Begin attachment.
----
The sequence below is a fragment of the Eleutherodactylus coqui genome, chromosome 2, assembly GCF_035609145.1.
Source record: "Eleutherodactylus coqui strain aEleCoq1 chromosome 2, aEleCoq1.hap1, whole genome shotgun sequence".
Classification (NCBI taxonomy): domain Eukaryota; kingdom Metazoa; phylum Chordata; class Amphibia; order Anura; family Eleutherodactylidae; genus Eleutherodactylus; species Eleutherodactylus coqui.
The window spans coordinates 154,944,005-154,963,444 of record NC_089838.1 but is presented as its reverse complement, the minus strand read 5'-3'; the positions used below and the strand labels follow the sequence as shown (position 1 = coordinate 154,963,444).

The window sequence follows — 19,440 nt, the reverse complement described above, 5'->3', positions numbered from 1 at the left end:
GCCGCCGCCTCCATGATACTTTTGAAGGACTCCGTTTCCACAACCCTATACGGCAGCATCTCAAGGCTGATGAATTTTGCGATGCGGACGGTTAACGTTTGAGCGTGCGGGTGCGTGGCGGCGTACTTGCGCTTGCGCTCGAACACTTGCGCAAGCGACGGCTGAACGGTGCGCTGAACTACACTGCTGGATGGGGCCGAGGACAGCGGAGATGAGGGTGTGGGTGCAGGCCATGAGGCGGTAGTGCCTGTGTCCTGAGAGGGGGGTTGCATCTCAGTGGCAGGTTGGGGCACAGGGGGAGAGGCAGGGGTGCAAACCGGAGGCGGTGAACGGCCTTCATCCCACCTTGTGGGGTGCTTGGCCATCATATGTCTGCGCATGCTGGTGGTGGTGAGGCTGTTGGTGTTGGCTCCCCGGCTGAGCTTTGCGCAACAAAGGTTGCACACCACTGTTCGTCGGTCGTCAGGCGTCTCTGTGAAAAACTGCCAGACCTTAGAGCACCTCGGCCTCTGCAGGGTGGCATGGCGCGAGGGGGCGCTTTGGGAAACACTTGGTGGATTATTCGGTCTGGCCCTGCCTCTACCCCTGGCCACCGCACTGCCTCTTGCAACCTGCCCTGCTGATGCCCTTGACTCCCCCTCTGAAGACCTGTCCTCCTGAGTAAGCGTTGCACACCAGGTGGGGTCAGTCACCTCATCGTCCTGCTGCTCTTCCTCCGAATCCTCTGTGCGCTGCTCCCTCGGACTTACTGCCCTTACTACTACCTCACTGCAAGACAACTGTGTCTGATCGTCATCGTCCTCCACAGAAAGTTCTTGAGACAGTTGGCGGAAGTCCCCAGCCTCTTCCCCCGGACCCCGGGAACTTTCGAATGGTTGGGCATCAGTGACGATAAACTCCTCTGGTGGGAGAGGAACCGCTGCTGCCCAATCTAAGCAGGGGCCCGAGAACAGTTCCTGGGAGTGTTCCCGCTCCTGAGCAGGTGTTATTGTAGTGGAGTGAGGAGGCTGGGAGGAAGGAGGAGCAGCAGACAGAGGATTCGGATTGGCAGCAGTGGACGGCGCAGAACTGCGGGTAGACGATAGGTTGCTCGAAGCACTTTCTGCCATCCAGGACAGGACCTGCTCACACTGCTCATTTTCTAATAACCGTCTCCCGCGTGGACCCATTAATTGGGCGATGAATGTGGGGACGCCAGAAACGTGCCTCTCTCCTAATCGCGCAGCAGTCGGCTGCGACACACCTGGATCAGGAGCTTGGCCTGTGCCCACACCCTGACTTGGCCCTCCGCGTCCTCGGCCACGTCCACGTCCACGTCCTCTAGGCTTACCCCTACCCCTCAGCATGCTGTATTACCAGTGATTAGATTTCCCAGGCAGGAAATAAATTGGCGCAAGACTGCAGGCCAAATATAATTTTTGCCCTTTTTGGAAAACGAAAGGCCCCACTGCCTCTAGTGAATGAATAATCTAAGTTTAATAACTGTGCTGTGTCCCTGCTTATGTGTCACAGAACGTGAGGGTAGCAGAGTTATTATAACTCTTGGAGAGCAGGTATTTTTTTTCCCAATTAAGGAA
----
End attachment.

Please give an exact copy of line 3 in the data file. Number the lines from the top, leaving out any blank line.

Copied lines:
Classification (NCBI taxonomy): domain Eukaryota; kingdom Metazoa; phylum Chordata; class Amphibia; order Anura; family Eleutherodactylidae; genus Eleutherodactylus; species Eleutherodactylus coqui.